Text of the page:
Landscape photography

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Now that you have your new Xmas camera, how about exploring Landscape photography?  Is it easy?  Point the camera at rolling fields and push the button.  Another great shot – or is it?

How many good shots do you expect from every 100 shots you take?  99?  100?  10?  1?  I was thumbing through a photography magazine the other day and it had three pro photographers discussing how they go about bringing back great landscapes (and seascapes).  Two chaps were happy with one great shot in 360 images (gasp!), while the other of the interviewed pros said he expected every shot to be perfect, but he didn’t pop the shutter until he was sure he had every element in the shot correct.  Personally, I think he must hang about for a long time waiting.

Again, when the three were asked what the principal elements were to get a “WOW” landscape, two of them went straight to the light factor, citing the quality of light.  Perhaps one of the greatest reasons your landscapes may fail is because you are not prepared to get up early enough to get the cold morning light, or are prepared to hang around long enough to get the warm sun just before it dips behind the horizon.

When asked about their extra gear they consider necessary to be professional landscape photographers, two said a tripod and the third wanted Blu-tack to keep his filters in place and a notebook and pen!

Looking at representative works from all three – and all were excellent shots, by the way, the use of the tripod was obvious to the trained eye.  Soft ‘milky’ or frothy seas showing a long time exposure, or ‘filmy’ tree foliage were the giveaways, along with the incredible depth of field which results from the aperture settings of around f22, minimum, allowing depth of field sharpness all the way through the shot.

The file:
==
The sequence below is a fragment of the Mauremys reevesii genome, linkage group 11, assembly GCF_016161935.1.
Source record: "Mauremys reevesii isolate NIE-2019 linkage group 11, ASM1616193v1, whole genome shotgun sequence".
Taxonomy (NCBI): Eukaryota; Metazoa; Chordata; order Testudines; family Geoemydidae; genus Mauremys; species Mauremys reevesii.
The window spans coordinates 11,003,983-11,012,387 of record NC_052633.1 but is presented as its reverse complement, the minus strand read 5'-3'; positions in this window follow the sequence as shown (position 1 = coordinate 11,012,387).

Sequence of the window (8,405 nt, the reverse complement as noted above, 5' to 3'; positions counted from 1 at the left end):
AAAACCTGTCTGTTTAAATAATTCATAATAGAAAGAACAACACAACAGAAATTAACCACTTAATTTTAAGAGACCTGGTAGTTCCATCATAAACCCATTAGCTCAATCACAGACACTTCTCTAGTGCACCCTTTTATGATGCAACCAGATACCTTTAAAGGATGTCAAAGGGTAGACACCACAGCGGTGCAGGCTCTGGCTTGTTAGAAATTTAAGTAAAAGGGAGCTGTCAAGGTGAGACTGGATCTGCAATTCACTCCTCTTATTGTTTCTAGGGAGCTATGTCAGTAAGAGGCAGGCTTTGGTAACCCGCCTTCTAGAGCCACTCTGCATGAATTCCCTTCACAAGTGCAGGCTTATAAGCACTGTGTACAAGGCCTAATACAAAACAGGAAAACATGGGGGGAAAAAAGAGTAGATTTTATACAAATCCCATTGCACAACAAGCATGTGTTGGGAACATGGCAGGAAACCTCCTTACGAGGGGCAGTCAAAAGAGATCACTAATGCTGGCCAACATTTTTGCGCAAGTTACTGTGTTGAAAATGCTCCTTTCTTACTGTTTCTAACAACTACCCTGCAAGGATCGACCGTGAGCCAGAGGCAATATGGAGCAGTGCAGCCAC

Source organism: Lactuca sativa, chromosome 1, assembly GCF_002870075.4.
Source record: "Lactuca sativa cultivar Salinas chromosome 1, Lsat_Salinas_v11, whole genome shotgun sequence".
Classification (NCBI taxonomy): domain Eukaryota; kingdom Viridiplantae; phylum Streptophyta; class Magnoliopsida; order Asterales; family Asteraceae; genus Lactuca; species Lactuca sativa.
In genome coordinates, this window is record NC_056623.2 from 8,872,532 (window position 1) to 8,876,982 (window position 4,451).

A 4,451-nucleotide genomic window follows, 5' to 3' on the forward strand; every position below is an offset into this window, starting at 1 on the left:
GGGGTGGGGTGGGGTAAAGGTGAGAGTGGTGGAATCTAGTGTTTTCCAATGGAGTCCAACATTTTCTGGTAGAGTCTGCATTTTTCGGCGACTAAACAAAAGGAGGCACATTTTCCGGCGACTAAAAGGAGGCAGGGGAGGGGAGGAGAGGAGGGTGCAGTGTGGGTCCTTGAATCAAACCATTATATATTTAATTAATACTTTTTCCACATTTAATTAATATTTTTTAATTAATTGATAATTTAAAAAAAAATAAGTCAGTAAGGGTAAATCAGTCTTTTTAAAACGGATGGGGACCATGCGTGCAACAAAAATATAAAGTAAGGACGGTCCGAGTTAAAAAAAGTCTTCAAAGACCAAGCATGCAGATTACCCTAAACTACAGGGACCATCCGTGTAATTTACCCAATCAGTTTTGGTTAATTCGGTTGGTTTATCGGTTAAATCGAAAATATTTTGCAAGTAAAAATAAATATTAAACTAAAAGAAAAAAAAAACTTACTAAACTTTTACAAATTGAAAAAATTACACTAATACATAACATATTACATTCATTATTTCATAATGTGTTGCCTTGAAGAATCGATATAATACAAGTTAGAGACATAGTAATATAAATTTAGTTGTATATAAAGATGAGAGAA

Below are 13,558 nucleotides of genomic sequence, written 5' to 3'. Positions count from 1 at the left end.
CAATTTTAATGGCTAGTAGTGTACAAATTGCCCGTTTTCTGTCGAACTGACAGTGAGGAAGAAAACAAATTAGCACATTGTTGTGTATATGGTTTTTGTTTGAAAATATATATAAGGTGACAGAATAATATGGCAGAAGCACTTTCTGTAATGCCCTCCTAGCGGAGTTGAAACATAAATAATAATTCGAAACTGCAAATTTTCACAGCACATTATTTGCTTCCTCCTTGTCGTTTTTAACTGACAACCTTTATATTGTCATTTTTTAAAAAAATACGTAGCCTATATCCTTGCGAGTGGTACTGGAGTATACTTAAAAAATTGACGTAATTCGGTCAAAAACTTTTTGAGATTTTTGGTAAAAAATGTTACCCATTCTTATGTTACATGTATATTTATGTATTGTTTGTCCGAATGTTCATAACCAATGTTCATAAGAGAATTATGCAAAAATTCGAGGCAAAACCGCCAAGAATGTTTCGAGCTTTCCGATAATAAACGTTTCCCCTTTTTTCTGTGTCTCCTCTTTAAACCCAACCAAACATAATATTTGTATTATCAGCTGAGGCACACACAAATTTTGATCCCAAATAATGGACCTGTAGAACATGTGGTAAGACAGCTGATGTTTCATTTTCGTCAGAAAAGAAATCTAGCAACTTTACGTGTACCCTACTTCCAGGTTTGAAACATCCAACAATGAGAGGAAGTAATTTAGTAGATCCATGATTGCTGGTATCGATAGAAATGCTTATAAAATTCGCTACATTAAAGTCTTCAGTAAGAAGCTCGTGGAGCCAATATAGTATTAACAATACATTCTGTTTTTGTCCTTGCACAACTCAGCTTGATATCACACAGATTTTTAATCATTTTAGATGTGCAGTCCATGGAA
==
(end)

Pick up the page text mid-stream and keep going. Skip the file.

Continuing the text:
Another commonality was the ISO rating they used, with all of them going for 50 ASA for great detail, but you should also remember to bracket the exposures about half a stop either side of that indicated by the exposure meter.

One feature that was also evident, looking at their shots was attention to foreground detail, as well as the important features further back in the frame.  All of them spent much time positioning the camera so that they had something of interest.  For example, a shot of sea with an island in the background had beach rocks in the foreground.  And all were in focus.  That’s the tiny aperture again.  They will even use a Neutral Density filter as well as the time exposure to keep that small aperture open longer.  (A tip when using ND filters – focus without the filter in place, lock the focus and then put the filter on, otherwise it is too hard to see the individual items in the shot in the darkened viewfinder.)

As far as the best piece of advice they were given, they went for an alarm clock to get them out of bed early, so they did not miss the magic light of early morning.  (Being a night person, who has difficulties with early mornings, is why I do not consider myself a good landscape photographer!)

To look at the final situation, from the words of the three pro shooters, if you want to get good landscapes then you need a camera with sharp lenses, get yourself a tripod – and use it to be able to have very slow shutter speeds, and practice with different lenses.  Wait for the light to be right (the more horizontal the sun’s rays, the better) and don’t bother if it is all wrong.  One guy waited six days to get the light right for one lakeside shot!  Make sure you have some interest in the foreground and get the deepest depth of field that you can.

Do all of that and you will be bringing in those breathtaking landscapes too!  And for a change do try and use polarizer filters.  It is sometimes harder to use but the results are better.  However, be careful that with an ND filter and a polarizer you may get vignetting in the corners of the image.